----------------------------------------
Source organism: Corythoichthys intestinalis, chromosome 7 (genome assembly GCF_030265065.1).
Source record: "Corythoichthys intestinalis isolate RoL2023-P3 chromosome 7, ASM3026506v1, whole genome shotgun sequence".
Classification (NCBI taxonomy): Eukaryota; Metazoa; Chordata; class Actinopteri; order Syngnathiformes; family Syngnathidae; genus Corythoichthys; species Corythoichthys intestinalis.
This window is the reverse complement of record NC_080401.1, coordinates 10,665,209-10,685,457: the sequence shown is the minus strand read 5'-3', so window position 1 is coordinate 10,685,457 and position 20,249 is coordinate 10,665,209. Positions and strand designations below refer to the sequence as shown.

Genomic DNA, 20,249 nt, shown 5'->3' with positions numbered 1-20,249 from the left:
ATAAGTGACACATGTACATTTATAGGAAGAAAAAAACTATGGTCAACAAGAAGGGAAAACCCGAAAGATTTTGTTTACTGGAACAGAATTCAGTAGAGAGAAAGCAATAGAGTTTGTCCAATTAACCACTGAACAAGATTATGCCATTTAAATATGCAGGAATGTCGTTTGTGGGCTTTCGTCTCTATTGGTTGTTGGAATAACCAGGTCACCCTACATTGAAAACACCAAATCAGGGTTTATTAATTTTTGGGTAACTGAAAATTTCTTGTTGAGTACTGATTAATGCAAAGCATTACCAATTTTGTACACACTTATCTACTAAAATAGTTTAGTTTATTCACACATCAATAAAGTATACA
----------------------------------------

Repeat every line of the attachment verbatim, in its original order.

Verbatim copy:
Source organism: Corythoichthys intestinalis, chromosome 7 (genome assembly GCF_030265065.1).
Source record: "Corythoichthys intestinalis isolate RoL2023-P3 chromosome 7, ASM3026506v1, whole genome shotgun sequence".
Classification (NCBI taxonomy): Eukaryota; Metazoa; Chordata; class Actinopteri; order Syngnathiformes; family Syngnathidae; genus Corythoichthys; species Corythoichthys intestinalis.
This window is the reverse complement of record NC_080401.1, coordinates 10,665,209-10,685,457: the sequence shown is the minus strand read 5'-3', so window position 1 is coordinate 10,685,457 and position 20,249 is coordinate 10,665,209. Positions and strand designations below refer to the sequence as shown.

Genomic DNA, 20,249 nt, shown 5'->3' with positions numbered 1-20,249 from the left:
ATAAGTGACACATGTACATTTATAGGAAGAAAAAAACTATGGTCAACAAGAAGGGAAAACCCGAAAGATTTTGTTTACTGGAACAGAATTCAGTAGAGAGAAAGCAATAGAGTTTGTCCAATTAACCACTGAACAAGATTATGCCATTTAAATATGCAGGAATGTCGTTTGTGGGCTTTCGTCTCTATTGGTTGTTGGAATAACCAGGTCACCCTACATTGAAAACACCAAATCAGGGTTTATTAATTTTTGGGTAACTGAAAATTTCTTGTTGAGTACTGATTAATGCAAAGCATTACCAATTTTGTACACACTTATCTACTAAAATAGTTTAGTTTATTCACACATCAATAAAGTATACA